80th anniversary of Pearl Harbor attack, survivors gather to remember those lost
PEARL HARBOR, Hawaii (AP) – A few dozen Pearl Harbor survivors are expected to gather at the site of the Japanese bombing 80 years ago on Tuesday to remember those killed in the attack that launched the United States United in World War II.
Herb Elfring, 99, said he was happy to return to Pearl Harbor as he hardly survived the air assault.
“It was just good to come back and be able to be part of the remembrance of the day,” Elfring told reporters over the weekend.
Elfring was in the Army, assigned to the 251st Coastal Artillery, part of the California National Guard on December 7, 1941. He recalled zero Japanese planes flying overhead and bullets strafing his military base at Camp Malakole, in a few miles from the Pearl Harbor coast.
Elfring, who lives in Jackson, Mich., Said he returned to Hawaii about 10 times to attend the annual memorial ceremony hosted by the Navy and the National Park Service.
About thirty survivors and a hundred other veterans of the war were to join him this year.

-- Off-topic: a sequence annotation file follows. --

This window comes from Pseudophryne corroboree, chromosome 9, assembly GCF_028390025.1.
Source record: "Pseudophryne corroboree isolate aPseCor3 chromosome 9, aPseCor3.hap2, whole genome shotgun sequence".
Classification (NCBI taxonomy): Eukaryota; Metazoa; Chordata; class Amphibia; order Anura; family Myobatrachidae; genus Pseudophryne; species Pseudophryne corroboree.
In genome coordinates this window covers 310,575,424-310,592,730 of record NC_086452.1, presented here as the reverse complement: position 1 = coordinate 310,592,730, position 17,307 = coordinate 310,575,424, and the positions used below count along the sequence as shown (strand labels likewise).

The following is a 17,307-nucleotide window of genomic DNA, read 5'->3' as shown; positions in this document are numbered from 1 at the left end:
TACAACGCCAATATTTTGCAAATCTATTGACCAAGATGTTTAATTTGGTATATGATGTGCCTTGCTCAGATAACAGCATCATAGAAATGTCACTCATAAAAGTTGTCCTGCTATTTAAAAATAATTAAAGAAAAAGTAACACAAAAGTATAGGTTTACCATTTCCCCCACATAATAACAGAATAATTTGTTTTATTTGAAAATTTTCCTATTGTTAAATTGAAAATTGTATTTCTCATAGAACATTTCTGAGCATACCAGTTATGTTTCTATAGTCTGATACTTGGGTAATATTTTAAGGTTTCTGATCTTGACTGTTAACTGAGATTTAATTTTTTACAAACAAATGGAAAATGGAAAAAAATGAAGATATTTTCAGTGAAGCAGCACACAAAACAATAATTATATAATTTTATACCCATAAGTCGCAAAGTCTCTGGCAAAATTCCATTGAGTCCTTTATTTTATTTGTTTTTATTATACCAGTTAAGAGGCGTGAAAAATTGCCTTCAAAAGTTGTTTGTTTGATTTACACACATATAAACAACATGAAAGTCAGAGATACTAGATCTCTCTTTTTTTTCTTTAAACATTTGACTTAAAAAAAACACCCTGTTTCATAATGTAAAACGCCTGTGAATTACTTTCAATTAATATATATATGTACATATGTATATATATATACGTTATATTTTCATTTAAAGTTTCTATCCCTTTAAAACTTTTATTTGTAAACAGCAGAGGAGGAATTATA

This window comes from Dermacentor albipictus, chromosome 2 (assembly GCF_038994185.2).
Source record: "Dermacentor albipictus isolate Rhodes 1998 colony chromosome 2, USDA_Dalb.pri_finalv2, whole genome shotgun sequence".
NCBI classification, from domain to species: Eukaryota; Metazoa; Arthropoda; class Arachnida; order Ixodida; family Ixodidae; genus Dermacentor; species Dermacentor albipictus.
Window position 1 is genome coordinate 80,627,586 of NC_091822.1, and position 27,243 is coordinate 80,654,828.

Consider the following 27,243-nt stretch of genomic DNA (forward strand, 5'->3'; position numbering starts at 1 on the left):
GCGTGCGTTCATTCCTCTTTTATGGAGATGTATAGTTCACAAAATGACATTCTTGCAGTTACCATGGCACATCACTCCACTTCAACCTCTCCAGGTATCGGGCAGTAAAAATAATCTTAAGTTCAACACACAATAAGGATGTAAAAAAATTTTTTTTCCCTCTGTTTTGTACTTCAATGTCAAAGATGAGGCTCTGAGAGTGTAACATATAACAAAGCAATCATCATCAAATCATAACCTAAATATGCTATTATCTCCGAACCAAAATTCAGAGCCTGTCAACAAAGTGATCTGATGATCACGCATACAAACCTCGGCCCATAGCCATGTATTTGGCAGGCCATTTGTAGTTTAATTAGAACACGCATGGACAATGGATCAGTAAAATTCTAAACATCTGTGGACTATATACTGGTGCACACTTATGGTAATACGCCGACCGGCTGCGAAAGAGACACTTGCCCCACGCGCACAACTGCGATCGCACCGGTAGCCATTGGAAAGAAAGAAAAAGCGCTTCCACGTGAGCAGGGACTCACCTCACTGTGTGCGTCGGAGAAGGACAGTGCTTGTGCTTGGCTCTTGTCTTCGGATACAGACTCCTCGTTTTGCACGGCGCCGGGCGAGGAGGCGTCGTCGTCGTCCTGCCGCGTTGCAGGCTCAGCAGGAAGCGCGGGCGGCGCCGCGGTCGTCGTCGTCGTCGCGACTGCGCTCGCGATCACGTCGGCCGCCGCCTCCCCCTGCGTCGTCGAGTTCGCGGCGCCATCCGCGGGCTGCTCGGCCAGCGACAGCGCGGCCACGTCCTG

They will observe a minute of silence at 7:55 a.m., the very minute the attack began decades ago. Secretary of the Navy Carlos Del Toro is expected to deliver the opening speech.
The bombing killed more than 2,300 American soldiers. Almost half – or 1,177 – were Marines and Sailors serving on the USS Arizona, a battleship docked in the harbor.
Several women who contributed to the war effort by working in factories came to Hawaii to participate in the commemoration this year.
Mae Krier, who built B-17s and B-29s at a Boeing factory in Seattle, said it took a long time for the world to thank women for their work.
âAnd we fought together as far as I’m concerned. But it has taken so long to honor what we women have done. And of course I fought for that, to get our recognition, âsaid Krier, who is now 95 years old. âBut it was so good that they finally started to honor us.
This year’s ceremony takes place as a strong storm, accompanied by high winds and extremely heavy rain, hits Hawaii, inundating roads and knocking down power lines. Navy spokeswoman Brenda Way told The Associated Press in an email Monday that she had not heard of any discussions about the event being canceled due to the storms.
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